After making significant gains last year,
Nigeria is currently undergoing a major outbreak of polio. In a setback to the global polio eradication campaign, more than 670 cases of the paralyzing disease have been reported as of Sept. 23, compared to 285 cases in all of 2007, according to the latest figures from the Global Polio Eradication Initiative.
Nigeria is one of just four countries that have never interrupted transmission of the polio virus. (
Afghanistan are the other three.) Several northern Nigerian states halted mass vaccination campaigns in April 2003 following an outbreak of rumors that the vaccine was unsafe. Vaccination resumed in July of 2004, but case counts continued to soar, peaking at 1,122 in 2006. Between 2003 and 2006, virus imported from
Nigeria re-infected 20 previously polio-free countries and spread as far as
Indonesia. Recent cases in
Burkina Faso also have been traced back to
Stepped-up efforts improved vaccination rates in
Nigeria in 2006 and 2007. Routine polio immunization rates went up from a nationwide average of 32 percent in 2005 to 62 percent in 2007. But the northern states, where polio is most common, continued to be on the low end of the scale, with routine coverage in some local areas dipping below 30 percent.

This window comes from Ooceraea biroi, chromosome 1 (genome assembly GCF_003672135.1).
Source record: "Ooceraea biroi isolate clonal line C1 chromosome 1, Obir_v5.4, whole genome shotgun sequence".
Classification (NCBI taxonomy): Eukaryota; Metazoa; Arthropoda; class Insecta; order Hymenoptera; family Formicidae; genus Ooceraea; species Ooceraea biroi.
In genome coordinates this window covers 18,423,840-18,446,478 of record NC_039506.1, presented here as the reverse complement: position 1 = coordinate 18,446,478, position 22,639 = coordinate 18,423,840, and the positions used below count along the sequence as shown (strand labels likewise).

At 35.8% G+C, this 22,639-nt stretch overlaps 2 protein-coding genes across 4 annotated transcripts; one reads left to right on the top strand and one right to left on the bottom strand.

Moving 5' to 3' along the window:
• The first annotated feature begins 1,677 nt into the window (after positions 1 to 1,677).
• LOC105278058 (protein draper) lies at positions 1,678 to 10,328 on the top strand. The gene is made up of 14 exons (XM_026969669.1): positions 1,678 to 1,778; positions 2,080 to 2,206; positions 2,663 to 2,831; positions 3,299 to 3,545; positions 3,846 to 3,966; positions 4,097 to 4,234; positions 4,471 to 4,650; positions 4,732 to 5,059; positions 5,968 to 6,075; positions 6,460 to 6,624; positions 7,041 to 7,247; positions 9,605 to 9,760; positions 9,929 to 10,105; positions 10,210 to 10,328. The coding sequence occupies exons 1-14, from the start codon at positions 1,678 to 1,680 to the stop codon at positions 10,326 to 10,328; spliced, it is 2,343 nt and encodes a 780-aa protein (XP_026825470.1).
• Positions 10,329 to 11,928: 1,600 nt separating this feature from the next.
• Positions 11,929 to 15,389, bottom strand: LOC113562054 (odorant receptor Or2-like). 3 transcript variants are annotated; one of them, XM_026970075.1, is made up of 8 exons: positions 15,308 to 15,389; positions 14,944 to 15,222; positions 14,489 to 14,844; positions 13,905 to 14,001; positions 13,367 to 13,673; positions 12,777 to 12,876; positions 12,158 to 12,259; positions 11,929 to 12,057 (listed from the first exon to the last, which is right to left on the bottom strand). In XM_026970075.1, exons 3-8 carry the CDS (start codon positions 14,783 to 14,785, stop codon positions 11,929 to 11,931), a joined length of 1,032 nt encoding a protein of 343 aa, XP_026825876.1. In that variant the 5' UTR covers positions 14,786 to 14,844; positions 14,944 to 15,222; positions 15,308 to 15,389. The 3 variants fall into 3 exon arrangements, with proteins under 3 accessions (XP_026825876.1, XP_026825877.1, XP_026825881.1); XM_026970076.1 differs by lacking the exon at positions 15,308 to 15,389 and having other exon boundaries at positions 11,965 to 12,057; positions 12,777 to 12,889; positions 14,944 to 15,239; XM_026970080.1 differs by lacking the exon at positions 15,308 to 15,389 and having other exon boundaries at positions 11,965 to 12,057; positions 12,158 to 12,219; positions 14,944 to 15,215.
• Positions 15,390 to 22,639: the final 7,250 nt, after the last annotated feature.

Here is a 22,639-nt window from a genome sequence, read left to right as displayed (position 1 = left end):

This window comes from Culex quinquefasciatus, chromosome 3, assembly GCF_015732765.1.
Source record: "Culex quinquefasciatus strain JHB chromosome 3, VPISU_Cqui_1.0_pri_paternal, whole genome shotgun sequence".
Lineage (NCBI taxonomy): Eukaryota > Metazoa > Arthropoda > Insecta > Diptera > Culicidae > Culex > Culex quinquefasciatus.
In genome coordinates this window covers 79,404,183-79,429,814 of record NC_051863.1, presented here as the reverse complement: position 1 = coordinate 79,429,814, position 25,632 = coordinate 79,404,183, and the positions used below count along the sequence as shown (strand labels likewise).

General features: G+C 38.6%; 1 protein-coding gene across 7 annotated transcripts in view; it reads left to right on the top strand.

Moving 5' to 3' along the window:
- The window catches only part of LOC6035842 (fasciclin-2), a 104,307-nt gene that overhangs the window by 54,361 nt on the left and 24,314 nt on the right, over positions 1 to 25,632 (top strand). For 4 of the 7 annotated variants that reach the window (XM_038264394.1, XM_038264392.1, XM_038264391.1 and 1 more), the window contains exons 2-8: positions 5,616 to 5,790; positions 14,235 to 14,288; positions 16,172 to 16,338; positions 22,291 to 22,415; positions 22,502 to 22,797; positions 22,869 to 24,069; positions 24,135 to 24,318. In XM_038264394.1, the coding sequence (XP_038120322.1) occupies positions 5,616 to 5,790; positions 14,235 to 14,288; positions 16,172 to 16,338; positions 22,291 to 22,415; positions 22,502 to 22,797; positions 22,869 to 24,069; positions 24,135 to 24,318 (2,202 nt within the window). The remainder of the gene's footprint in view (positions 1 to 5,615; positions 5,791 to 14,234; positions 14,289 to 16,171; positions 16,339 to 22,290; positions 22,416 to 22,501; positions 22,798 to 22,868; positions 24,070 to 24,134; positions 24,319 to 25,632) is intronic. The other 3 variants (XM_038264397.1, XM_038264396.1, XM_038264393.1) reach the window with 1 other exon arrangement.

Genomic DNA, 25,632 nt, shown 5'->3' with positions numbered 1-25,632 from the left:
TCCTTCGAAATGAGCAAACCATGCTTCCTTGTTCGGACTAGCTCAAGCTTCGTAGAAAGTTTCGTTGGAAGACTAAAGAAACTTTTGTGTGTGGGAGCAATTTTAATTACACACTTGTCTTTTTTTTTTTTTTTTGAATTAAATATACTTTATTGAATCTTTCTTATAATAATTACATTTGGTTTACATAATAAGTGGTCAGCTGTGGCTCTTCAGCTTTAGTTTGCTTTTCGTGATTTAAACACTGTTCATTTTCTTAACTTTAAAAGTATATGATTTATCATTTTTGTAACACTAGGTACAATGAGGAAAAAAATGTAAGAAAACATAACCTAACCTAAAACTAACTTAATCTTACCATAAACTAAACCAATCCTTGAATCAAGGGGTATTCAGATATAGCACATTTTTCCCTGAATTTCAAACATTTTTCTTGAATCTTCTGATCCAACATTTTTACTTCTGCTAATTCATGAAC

Many residents in areas with low vaccination rates complain that the government expends extraordinary effort on polio eradication while malaria and other diseases take a much heavier toll. In an effort to address these complaints, “Immunization Plus Days” began in May 2006, giving away insecticide-treated bed nets, de-worming medications, and other vaccines during mass polio immunization campaigns.
Following these efforts, the estimated number of unvaccinated children fell somewhat in the high-incidence northern states, from 45 percent in early 2006 to 30 percent in early 2007. But it has not been enough to prevent the latest outbreak, or to curb an ongoing outbreak of vaccine-derived poliovirus.
The World Health Assembly took the unusual step in May of singling out
Nigeria for the spread of polio beyond its borders. The government has responded with new commitments to improve immunization activities.
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